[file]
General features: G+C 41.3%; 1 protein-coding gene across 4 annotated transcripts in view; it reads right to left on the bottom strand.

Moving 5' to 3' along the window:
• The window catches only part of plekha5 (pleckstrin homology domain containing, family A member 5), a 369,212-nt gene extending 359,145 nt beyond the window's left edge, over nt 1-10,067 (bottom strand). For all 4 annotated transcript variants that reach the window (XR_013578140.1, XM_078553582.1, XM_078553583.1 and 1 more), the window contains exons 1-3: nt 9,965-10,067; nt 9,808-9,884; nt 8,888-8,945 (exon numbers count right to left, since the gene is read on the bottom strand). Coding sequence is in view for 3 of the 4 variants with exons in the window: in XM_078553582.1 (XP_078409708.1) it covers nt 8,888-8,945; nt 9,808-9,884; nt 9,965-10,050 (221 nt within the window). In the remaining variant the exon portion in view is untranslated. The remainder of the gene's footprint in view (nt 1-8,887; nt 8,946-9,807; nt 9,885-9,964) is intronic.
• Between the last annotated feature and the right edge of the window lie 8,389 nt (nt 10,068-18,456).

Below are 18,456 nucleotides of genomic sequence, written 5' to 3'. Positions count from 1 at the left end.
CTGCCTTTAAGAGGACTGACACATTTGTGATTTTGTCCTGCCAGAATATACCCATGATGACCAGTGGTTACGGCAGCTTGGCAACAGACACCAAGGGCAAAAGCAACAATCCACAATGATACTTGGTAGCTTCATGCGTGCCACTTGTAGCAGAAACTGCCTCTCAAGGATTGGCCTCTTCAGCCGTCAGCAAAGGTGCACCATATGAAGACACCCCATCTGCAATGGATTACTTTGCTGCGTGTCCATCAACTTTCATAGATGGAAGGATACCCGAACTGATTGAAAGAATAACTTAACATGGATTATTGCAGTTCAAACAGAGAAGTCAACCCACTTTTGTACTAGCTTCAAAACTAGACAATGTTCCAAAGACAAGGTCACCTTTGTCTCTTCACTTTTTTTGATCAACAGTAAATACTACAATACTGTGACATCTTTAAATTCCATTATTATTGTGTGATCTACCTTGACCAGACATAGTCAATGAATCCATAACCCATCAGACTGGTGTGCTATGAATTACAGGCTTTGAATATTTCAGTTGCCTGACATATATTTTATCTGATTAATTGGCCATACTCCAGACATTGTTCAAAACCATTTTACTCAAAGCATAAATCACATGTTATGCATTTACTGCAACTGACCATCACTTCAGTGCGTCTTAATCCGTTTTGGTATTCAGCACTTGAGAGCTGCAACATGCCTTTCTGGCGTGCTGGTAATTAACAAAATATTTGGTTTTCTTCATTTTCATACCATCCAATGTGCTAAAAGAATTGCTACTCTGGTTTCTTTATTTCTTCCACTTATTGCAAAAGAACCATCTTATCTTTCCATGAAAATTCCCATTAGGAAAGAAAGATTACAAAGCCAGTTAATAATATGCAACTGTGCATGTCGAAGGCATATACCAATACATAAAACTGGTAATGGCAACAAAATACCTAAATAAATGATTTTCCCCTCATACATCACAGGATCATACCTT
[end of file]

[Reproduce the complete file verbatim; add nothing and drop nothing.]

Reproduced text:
General features: G+C 41.3%; 1 protein-coding gene across 4 annotated transcripts in view; it reads right to left on the bottom strand.

Moving 5' to 3' along the window:
• The window catches only part of plekha5 (pleckstrin homology domain containing, family A member 5), a 369,212-nt gene extending 359,145 nt beyond the window's left edge, over nt 1-10,067 (bottom strand). For all 4 annotated transcript variants that reach the window (XR_013578140.1, XM_078553582.1, XM_078553583.1 and 1 more), the window contains exons 1-3: nt 9,965-10,067; nt 9,808-9,884; nt 8,888-8,945 (exon numbers count right to left, since the gene is read on the bottom strand). Coding sequence is in view for 3 of the 4 variants with exons in the window: in XM_078553582.1 (XP_078409708.1) it covers nt 8,888-8,945; nt 9,808-9,884; nt 9,965-10,050 (221 nt within the window). In the remaining variant the exon portion in view is untranslated. The remainder of the gene's footprint in view (nt 1-8,887; nt 8,946-9,807; nt 9,885-9,964) is intronic.
• Between the last annotated feature and the right edge of the window lie 8,389 nt (nt 10,068-18,456).

Below are 18,456 nucleotides of genomic sequence, written 5' to 3'. Positions count from 1 at the left end.
CTGCCTTTAAGAGGACTGACACATTTGTGATTTTGTCCTGCCAGAATATACCCATGATGACCAGTGGTTACGGCAGCTTGGCAACAGACACCAAGGGCAAAAGCAACAATCCACAATGATACTTGGTAGCTTCATGCGTGCCACTTGTAGCAGAAACTGCCTCTCAAGGATTGGCCTCTTCAGCCGTCAGCAAAGGTGCACCATATGAAGACACCCCATCTGCAATGGATTACTTTGCTGCGTGTCCATCAACTTTCATAGATGGAAGGATACCCGAACTGATTGAAAGAATAACTTAACATGGATTATTGCAGTTCAAACAGAGAAGTCAACCCACTTTTGTACTAGCTTCAAAACTAGACAATGTTCCAAAGACAAGGTCACCTTTGTCTCTTCACTTTTTTTGATCAACAGTAAATACTACAATACTGTGACATCTTTAAATTCCATTATTATTGTGTGATCTACCTTGACCAGACATAGTCAATGAATCCATAACCCATCAGACTGGTGTGCTATGAATTACAGGCTTTGAATATTTCAGTTGCCTGACATATATTTTATCTGATTAATTGGCCATACTCCAGACATTGTTCAAAACCATTTTACTCAAAGCATAAATCACATGTTATGCATTTACTGCAACTGACCATCACTTCAGTGCGTCTTAATCCGTTTTGGTATTCAGCACTTGAGAGCTGCAACATGCCTTTCTGGCGTGCTGGTAATTAACAAAATATTTGGTTTTCTTCATTTTCATACCATCCAATGTGCTAAAAGAATTGCTACTCTGGTTTCTTTATTTCTTCCACTTATTGCAAAAGAACCATCTTATCTTTCCATGAAAATTCCCATTAGGAAAGAAAGATTACAAAGCCAGTTAATAATATGCAACTGTGCATGTCGAAGGCATATACCAATACATAAAACTGGTAATGGCAACAAAATACCTAAATAAATGATTTTCCCCTCATACATCACAGGATCATACCTT